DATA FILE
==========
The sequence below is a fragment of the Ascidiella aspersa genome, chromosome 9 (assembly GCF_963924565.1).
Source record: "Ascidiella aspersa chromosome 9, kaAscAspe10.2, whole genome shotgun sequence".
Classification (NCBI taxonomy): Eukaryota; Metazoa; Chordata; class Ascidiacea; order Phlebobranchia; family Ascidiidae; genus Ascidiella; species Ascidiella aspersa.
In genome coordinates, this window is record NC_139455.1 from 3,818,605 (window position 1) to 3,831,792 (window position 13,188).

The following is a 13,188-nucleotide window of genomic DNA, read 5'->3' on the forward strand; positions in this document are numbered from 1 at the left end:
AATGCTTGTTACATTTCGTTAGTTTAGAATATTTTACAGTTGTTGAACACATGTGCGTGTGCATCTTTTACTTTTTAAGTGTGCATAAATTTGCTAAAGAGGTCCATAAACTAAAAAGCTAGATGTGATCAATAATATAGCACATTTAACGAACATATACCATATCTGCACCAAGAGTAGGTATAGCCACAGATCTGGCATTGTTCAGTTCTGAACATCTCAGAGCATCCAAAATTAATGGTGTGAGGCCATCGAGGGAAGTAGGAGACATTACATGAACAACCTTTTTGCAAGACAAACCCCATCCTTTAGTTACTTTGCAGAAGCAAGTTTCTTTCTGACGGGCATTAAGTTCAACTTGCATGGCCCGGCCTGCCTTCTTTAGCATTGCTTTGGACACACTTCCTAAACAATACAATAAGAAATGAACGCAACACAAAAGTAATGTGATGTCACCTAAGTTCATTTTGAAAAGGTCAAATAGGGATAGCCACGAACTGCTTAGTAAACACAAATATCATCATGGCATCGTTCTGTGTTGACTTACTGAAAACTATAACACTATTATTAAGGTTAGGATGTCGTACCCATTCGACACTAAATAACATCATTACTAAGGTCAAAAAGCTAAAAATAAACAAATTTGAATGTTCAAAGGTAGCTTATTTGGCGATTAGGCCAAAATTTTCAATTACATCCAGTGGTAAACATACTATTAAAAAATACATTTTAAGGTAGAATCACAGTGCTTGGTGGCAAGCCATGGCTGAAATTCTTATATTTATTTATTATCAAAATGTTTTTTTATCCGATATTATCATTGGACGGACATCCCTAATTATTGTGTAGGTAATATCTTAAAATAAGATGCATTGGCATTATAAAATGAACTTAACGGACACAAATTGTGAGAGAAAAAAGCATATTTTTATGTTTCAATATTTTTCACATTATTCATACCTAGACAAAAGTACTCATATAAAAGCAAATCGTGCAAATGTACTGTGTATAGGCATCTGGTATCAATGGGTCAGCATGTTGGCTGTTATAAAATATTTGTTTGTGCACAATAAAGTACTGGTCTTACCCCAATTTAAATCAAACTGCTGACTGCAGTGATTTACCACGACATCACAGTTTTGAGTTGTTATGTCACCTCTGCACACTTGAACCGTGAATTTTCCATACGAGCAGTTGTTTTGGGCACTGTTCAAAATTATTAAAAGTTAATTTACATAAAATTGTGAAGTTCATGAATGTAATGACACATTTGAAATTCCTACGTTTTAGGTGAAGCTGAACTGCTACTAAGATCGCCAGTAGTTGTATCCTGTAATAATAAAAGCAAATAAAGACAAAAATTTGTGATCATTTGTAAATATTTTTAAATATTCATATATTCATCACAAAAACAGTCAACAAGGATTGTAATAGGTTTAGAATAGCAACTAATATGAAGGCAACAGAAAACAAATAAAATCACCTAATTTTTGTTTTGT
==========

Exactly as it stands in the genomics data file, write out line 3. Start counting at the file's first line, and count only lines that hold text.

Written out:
Classification (NCBI taxonomy): Eukaryota; Metazoa; Chordata; class Ascidiacea; order Phlebobranchia; family Ascidiidae; genus Ascidiella; species Ascidiella aspersa.